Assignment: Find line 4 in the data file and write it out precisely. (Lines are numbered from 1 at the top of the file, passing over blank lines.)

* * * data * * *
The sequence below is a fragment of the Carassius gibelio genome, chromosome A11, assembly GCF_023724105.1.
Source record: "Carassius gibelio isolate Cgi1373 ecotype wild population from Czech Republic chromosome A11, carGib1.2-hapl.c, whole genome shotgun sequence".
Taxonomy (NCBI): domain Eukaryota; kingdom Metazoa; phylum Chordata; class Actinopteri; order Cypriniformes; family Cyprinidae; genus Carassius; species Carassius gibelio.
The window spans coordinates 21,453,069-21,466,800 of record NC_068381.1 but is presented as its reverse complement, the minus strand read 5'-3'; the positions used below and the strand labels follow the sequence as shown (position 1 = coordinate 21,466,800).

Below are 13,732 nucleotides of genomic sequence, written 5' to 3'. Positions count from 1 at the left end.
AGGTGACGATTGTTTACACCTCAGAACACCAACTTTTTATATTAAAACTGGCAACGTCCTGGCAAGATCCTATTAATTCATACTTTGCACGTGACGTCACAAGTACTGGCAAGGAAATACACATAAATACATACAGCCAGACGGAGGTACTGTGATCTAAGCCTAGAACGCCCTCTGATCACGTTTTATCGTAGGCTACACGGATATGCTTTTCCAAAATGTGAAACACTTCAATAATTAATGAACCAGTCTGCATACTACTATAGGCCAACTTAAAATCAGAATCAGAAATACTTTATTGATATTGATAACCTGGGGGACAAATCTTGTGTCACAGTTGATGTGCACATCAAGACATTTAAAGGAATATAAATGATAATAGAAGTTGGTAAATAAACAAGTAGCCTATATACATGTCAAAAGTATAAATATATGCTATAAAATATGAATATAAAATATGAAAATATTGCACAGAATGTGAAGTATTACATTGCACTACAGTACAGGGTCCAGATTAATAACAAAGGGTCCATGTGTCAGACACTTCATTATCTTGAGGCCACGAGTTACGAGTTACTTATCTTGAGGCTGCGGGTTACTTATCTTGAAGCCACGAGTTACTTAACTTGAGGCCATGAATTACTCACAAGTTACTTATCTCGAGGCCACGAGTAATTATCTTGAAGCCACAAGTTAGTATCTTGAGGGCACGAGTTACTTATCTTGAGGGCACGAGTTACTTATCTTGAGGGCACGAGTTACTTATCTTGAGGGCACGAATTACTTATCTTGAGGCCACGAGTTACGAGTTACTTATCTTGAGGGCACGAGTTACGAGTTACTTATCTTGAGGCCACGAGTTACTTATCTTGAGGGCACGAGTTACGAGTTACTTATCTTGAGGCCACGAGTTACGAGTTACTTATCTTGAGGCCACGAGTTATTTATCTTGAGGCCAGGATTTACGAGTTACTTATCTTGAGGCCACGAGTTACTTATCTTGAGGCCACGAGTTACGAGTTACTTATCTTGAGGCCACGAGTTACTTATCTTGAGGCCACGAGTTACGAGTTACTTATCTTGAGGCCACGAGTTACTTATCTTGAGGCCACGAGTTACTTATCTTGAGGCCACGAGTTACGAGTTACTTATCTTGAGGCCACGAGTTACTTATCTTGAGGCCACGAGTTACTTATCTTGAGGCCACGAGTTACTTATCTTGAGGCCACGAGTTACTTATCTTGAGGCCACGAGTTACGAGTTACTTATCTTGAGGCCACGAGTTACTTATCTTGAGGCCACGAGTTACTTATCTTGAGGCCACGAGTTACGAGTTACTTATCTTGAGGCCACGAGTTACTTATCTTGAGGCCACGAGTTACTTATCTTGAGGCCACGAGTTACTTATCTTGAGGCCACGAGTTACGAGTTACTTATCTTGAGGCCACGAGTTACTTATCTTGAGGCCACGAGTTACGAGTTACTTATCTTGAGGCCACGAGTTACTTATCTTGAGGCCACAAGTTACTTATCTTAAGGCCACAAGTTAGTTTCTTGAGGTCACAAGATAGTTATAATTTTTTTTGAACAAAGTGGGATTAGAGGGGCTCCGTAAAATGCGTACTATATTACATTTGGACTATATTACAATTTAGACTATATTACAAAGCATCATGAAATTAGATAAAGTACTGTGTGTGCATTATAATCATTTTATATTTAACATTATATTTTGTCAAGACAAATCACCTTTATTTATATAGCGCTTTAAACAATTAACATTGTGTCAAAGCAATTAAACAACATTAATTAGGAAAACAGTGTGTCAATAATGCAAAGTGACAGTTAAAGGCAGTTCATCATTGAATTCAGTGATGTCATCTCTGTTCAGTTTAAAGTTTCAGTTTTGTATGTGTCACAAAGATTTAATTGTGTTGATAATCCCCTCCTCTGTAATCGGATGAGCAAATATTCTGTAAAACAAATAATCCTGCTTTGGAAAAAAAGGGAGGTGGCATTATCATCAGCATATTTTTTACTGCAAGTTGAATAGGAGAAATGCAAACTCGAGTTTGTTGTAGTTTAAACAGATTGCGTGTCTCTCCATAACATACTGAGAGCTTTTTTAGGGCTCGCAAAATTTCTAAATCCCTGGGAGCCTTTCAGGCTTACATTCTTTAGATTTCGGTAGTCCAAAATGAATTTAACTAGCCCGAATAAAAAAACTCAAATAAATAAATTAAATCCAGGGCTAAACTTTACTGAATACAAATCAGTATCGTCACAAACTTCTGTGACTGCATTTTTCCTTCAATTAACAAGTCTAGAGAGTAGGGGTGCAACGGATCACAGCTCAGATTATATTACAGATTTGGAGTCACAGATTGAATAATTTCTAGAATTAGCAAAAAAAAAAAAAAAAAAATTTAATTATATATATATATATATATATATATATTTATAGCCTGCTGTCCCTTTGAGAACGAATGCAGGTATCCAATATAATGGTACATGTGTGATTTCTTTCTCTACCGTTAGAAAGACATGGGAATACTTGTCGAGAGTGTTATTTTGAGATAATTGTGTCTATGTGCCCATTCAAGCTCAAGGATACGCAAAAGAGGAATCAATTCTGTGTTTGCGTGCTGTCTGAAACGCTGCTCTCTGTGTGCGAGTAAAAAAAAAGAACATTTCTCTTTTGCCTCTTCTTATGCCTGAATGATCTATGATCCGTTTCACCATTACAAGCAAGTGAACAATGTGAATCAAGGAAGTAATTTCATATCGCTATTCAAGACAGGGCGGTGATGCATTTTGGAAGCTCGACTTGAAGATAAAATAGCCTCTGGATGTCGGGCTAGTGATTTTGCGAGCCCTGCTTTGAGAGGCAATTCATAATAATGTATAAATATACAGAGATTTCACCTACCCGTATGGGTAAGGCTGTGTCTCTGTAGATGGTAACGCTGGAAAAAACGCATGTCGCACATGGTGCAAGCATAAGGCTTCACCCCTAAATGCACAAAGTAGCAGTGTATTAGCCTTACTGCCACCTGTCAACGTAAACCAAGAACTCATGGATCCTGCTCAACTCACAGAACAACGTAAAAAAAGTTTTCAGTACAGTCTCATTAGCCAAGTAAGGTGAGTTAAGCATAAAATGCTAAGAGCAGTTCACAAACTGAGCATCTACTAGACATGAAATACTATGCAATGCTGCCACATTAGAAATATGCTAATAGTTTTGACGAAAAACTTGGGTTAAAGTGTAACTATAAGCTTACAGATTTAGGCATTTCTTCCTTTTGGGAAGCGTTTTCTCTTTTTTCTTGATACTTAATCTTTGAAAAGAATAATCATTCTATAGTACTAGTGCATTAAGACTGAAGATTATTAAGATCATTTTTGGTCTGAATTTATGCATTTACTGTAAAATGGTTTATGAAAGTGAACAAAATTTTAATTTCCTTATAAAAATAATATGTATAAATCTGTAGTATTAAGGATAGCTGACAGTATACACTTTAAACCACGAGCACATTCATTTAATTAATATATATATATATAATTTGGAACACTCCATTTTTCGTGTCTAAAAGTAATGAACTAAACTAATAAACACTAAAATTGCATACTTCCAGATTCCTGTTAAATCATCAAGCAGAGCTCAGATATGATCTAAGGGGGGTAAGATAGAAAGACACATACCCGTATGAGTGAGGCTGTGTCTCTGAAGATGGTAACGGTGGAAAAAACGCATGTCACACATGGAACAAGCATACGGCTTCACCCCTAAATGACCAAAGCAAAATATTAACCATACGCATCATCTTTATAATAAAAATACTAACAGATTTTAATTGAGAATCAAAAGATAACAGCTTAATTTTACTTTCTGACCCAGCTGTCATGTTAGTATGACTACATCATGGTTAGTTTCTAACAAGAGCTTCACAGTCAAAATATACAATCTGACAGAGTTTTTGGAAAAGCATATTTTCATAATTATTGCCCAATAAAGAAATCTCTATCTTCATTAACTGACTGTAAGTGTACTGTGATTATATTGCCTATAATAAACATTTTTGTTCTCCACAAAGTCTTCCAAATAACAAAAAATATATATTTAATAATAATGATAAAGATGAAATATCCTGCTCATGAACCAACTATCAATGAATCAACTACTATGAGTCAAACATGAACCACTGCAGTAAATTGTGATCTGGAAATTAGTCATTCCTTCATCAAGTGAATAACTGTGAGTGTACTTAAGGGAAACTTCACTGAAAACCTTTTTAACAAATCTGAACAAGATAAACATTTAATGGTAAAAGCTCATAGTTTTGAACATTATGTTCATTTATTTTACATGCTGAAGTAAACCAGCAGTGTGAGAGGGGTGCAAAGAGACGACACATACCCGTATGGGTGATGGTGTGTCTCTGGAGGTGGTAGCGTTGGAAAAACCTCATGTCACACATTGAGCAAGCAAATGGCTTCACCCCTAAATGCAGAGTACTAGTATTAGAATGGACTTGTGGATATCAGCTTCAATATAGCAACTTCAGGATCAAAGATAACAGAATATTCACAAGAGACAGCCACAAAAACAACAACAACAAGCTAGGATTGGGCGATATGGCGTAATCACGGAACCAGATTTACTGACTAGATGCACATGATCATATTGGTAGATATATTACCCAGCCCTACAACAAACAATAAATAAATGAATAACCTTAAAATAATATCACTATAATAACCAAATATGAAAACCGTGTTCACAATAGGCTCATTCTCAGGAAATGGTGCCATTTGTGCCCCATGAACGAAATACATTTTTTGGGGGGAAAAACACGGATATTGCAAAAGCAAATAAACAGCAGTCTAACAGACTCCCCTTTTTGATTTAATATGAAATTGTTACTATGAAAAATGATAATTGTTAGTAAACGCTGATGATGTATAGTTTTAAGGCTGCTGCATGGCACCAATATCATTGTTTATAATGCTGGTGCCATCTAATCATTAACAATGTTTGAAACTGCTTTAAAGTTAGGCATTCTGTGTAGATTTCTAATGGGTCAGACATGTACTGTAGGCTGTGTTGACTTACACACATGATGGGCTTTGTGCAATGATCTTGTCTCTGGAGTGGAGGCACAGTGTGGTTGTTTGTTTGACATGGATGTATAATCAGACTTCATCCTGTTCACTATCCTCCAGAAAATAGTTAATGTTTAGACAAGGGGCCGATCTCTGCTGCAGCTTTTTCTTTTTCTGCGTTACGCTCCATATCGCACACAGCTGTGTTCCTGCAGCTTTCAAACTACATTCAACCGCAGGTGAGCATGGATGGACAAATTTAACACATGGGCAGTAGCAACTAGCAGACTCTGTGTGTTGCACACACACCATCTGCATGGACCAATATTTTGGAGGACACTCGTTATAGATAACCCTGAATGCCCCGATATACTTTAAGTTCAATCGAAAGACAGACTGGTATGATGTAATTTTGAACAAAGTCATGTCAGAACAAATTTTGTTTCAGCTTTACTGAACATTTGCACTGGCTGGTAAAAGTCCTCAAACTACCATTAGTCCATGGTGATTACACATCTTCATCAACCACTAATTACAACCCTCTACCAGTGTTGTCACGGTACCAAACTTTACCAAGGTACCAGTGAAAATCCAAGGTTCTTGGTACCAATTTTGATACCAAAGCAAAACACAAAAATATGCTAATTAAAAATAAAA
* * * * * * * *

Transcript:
The window spans coordinates 21,453,069-21,466,800 of record NC_068381.1 but is presented as its reverse complement, the minus strand read 5'-3'; the positions used below and the strand labels follow the sequence as shown (position 1 = coordinate 21,466,800).